Is Lindsey Graham seriously in trouble in his South Carolina Senate race?

Is Lindsey Graham seriously in trouble in his South Carolina Senate race?

I continue to think this race is fool’s gold for Democrats. So does RealClearPolitics, which doesn’t include South Carolina in its list of Senate battlegrounds even though four polls taken there since early August have the race between Graham and Democrat Jaime Harrison within a point or tied. What’s the argument right now for treating the Colorado race between John Hickenlooper and Cory Gardner or the Arizona contest between Mark Kelly and Martha McSally as worth watching but not Graham versus Harrison?

The reason I think it’s fool’s gold is because South Carolina is still reliably red, if not as blood red as it was 10 years ago, perhaps. Susan Collins is in deep trouble in Maine because she’s fighting on blue terrain. Not Graham, who’ll also benefit from having Trump at the top of the ticket this fall.

And Graham has another thing going for him, as this new survey from Morning Consult notes. He’s the chairman of the Senate Judiciary Committee at a moment when we’re about to embark on the nastiest Supreme Court confirmation fight since, well, 2018. That’ll give Graham many opportunities to impress otherwise wary South Carolina Republicans watching the hearings from home by seizing opportunities to grandstand. And since confirmation of the nominee is all but assured, he’ll also get some credit from righties for shepherding her through the process. In a race this tight — with Graham surprisingly having trouble consolidating his own base — that’ll probably get him over the top.

In the latest Morning Consult daily tracking, conducted Sept. 11-20 among 764 likely South Carolina voters, the race was statistically tied, 46 percent to 45 percent, consistent with the state of the contest since daily tracking began in mid-July. Harrison and Democratic presidential nominee Joe Biden both have 95 percent support among Democrats, while independents are split on the two races: Harrison and Graham are even at 39 percent, and Trump’s lead over Biden, 44 percent to 40 percent, in the presidential race is also within the sample’s margin of error.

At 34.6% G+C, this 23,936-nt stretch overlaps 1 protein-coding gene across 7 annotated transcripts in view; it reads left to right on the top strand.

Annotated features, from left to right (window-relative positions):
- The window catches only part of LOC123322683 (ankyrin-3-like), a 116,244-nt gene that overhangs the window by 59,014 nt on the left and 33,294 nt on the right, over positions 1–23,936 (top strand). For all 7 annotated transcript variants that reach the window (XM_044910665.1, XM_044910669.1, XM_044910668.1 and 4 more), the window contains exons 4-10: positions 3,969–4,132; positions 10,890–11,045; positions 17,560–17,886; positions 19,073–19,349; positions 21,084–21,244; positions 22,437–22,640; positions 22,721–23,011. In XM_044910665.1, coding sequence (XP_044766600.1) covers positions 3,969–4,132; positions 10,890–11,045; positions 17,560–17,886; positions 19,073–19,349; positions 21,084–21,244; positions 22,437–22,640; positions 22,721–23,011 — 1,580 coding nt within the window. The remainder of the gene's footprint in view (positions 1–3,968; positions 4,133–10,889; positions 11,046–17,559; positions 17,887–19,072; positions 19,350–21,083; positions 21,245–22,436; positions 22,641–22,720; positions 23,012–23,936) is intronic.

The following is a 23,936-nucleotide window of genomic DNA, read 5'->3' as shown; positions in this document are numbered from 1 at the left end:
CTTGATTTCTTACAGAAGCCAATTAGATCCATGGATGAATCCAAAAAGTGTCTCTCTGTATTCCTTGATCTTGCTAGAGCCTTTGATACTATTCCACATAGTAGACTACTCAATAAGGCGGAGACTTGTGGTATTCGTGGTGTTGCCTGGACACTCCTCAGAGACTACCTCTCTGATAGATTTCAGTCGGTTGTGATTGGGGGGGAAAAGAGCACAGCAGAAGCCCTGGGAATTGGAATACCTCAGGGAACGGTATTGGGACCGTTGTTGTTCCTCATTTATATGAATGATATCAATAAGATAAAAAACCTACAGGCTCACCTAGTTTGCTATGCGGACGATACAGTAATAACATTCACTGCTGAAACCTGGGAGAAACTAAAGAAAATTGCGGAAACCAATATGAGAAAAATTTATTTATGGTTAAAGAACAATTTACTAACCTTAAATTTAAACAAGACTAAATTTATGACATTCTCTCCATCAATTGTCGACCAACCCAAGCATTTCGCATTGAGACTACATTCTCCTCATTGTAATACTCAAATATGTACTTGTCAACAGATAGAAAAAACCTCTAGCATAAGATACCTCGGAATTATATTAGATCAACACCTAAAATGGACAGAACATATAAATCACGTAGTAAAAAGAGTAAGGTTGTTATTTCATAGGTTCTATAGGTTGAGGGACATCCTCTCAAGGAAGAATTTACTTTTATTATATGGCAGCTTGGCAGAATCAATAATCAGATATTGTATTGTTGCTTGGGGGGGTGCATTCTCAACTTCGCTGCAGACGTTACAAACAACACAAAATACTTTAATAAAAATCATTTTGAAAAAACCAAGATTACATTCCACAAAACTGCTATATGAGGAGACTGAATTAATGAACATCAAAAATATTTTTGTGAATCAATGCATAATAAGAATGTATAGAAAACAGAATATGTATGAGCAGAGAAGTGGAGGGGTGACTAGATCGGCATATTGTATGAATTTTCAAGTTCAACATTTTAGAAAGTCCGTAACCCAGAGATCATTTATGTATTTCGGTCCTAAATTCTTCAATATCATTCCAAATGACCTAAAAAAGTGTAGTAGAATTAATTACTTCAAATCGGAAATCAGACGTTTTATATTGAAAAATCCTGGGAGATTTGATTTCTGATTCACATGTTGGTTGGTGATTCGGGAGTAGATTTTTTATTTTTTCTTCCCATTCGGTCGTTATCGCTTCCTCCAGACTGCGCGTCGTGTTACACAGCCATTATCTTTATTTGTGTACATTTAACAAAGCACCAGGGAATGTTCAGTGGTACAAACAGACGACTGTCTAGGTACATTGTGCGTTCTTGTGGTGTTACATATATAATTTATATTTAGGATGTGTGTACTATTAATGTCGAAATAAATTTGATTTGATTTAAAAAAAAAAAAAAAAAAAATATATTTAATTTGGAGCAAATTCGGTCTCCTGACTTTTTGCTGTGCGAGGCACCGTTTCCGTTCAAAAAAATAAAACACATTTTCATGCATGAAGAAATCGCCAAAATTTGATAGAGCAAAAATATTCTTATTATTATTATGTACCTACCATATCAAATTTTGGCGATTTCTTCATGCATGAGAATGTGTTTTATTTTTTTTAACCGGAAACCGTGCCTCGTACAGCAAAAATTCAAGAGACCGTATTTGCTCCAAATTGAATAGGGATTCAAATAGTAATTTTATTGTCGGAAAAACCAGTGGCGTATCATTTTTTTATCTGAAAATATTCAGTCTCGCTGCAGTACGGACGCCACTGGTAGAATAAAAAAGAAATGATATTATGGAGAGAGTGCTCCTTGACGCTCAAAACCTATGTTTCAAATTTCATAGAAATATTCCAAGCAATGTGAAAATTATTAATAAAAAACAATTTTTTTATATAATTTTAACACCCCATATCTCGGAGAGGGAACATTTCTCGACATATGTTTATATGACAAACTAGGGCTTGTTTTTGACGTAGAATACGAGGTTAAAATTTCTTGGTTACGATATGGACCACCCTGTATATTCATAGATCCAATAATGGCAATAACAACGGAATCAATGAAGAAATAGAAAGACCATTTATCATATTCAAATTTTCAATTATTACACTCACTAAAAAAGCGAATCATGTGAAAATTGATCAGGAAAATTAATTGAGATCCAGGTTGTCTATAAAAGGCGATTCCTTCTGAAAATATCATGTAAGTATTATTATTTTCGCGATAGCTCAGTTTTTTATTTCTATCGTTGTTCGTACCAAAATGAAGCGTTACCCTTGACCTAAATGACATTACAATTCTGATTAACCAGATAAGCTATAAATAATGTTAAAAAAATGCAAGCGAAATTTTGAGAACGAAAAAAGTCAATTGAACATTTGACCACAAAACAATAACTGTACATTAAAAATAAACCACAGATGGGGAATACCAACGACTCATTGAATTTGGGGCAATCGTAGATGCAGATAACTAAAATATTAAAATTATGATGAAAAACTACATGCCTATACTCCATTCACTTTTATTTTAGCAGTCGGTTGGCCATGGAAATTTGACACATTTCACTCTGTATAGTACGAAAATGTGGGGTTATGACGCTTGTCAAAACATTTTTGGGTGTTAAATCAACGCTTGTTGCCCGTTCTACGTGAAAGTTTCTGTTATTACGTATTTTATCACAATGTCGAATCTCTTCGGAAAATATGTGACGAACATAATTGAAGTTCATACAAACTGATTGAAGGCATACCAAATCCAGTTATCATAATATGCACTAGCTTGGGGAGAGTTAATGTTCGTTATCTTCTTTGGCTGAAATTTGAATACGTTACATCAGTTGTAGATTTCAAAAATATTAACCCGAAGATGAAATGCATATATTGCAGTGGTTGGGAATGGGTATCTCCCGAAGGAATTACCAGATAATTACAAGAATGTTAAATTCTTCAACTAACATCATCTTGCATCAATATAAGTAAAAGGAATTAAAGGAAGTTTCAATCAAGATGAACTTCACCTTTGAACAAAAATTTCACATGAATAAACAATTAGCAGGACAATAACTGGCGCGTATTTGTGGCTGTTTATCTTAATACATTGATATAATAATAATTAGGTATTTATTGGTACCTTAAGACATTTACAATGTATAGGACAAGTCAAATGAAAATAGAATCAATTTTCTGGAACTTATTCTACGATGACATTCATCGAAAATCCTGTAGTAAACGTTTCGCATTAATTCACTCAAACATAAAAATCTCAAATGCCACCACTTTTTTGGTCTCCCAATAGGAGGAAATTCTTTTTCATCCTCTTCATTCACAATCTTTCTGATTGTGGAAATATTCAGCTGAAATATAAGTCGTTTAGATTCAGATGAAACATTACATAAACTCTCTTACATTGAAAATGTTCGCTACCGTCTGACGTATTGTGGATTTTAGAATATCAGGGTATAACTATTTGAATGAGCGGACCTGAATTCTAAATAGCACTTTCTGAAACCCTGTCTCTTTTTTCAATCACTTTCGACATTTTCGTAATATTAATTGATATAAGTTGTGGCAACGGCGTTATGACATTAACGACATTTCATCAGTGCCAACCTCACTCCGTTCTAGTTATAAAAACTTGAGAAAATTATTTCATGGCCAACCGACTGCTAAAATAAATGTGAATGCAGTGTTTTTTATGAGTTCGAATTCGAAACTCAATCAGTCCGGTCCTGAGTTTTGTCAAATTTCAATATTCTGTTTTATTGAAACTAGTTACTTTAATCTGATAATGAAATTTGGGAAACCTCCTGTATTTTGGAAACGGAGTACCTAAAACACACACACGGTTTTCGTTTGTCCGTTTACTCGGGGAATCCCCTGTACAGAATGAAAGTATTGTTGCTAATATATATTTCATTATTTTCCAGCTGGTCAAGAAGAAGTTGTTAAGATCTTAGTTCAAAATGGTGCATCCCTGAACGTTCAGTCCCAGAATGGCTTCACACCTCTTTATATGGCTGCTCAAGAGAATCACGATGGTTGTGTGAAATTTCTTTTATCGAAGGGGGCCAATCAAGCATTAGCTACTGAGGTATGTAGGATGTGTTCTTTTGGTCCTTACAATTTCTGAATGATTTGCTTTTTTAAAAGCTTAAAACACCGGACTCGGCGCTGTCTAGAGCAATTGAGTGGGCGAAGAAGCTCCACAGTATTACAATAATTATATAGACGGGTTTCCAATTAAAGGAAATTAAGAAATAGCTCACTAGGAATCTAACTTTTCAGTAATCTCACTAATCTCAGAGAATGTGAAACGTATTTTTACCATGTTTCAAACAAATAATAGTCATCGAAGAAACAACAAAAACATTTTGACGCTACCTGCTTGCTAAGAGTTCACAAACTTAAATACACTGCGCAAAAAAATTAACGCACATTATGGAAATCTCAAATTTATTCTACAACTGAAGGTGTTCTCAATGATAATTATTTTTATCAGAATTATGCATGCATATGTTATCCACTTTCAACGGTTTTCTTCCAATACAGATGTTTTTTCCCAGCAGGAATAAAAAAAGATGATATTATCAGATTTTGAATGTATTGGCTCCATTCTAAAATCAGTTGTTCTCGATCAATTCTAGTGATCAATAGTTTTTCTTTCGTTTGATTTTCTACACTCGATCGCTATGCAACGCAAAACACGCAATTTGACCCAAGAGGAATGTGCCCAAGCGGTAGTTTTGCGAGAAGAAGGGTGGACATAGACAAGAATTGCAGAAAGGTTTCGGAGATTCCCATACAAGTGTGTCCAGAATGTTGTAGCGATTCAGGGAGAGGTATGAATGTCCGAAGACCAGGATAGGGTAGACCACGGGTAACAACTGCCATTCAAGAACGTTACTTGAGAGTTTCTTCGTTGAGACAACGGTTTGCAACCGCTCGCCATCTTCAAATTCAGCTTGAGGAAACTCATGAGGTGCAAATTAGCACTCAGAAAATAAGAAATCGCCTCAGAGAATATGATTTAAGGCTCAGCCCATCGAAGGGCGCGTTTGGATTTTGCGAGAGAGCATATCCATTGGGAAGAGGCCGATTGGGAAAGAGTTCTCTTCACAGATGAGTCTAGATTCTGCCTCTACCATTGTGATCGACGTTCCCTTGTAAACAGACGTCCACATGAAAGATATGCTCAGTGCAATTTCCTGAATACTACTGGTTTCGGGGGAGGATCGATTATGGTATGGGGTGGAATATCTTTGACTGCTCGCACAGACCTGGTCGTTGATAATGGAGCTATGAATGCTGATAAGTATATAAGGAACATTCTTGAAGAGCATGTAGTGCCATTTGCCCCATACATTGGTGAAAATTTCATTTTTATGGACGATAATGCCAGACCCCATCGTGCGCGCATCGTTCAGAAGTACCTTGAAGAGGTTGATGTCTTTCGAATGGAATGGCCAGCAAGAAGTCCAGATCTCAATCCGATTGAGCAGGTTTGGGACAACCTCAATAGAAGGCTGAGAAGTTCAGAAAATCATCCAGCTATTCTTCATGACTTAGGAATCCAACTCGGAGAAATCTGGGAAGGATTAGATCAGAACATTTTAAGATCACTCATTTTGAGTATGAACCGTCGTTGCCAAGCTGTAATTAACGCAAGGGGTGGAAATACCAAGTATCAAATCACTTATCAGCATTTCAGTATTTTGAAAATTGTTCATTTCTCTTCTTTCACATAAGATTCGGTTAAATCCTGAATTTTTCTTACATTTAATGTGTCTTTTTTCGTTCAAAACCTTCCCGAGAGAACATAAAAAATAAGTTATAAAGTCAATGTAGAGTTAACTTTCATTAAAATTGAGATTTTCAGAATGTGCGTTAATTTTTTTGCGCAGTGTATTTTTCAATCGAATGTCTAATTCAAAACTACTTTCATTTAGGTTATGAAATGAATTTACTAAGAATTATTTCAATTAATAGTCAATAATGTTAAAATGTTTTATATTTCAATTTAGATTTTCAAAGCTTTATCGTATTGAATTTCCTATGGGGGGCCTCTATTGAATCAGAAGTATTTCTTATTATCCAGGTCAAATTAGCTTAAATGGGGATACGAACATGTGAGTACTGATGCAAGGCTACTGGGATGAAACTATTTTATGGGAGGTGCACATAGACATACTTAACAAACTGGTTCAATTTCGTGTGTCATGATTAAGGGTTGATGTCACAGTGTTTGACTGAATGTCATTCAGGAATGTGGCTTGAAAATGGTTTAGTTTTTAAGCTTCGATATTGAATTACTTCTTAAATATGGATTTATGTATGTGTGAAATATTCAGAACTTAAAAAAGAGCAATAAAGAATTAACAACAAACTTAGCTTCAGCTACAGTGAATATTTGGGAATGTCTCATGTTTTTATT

Graham’s weakness compared to Trump in South Carolina polling has so far appeared to come mainly from Republican voters: While Trump has support from 93 percent of Republicans, Graham has support from 84 percent in the same poll — making him one of the worst-performing GOP incumbents up for re-election this cycle among voters from his own party

[F]or Harrison to be successful, strategists say, it’s not just about turning out moderates in the suburbs, but also depressing support for Graham among Trump voters, whether they vote for Harrison, sit out the Senate contest or check the third-party box for the little-known Constitution Party candidate, Bill Bledsoe, as several Democrats separately suggested.

The last Morning Consult poll of South Carolina taken in early August found the same weird quirk, with Graham pulling just 81 percent of the Republican vote at the time versus Trump pulling 92 percent. That’s strange to me, as Graham’s political identity since 2017 has consisted of two things — reliable Trump sycophancy and ardent support for Brett Kavanaugh — that should have eased misgivings about him among Trump voters. Who are the Republicans in SC who are preparing to turn out for the president but remain a little too squeamish about his loyal servant Lindsey (for now) to commit to him? Are they diehard border hawks who remember the pre-Trump “Grahamnesty” era? Do they resent Graham for not doing more with his Judiciary Committee power to investigate Trump’s enemies? I don’t get it.